As I said, it’s still far too early to look at these polls with any sort of predictive value. However, they do establish something of a baseline from which we’ll be able to track where the candidates and the race stands over the course of the next year. Keeping in mind, though, that anything can happen between now and then, I would not spend too much time worrying about the significance of these numbers.

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Doug Mataconis
About Doug Mataconis
Doug holds a B.A. in Political Science from Rutgers University and J.D. from George Mason University School of Law. He joined the staff of OTB in May 2010. Before joining OTB, he wrote at Below The BeltwayThe Liberty Papers, and United Liberty Follow Doug on Twitter | Facebook

Comments

  1. Kylopod says:

    Purely name recognition at this point. Early in the 2004 cycle, the front-runner for the Dem nomination was Joe Lieberman.

    In the modern era (I mean since the beginning of primary-centered nomination contests, starting in 1972), Dems have had a strong tendency to nominate candidates who did not start out as the front-runners, who came from behind to win the nomination: Jimmy Carter, Michael Dukakis, Bill Clinton, John Kerry, Barack Obama. The exceptions–Mondale in 1984 (who still very nearly lost to insurgent candidate Gary Hart), Gore in 2000, Hillary in 2016–were from candidates who were established as the clear heirs apparent to the most recent Democratic administration. And no, Biden isn’t in that category now.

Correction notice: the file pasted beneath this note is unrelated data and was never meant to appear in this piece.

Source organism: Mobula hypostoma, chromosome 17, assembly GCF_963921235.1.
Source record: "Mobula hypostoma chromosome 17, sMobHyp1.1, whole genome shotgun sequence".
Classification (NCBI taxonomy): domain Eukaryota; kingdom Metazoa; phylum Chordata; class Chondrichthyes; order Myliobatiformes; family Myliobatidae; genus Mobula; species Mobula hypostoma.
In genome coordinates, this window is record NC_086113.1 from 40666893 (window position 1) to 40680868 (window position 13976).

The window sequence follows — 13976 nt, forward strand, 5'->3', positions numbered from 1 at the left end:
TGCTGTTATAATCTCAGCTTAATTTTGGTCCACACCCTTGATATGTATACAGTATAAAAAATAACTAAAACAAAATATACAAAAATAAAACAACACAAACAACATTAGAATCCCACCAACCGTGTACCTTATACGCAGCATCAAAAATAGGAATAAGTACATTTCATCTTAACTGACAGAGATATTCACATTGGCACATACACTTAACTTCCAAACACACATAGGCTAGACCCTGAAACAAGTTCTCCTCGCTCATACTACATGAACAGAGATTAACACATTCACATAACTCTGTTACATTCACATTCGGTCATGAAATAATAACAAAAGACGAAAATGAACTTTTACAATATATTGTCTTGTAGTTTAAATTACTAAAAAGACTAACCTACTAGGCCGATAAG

10
  2. Slugger says:

    We don’t need more struldbrugs in government. The political parties should recognize that the primary system was a resounding failure in 2016 for both parties. Get together in private, identify a smart 50-55 year old, groom that person. Our current system is an embarrassment.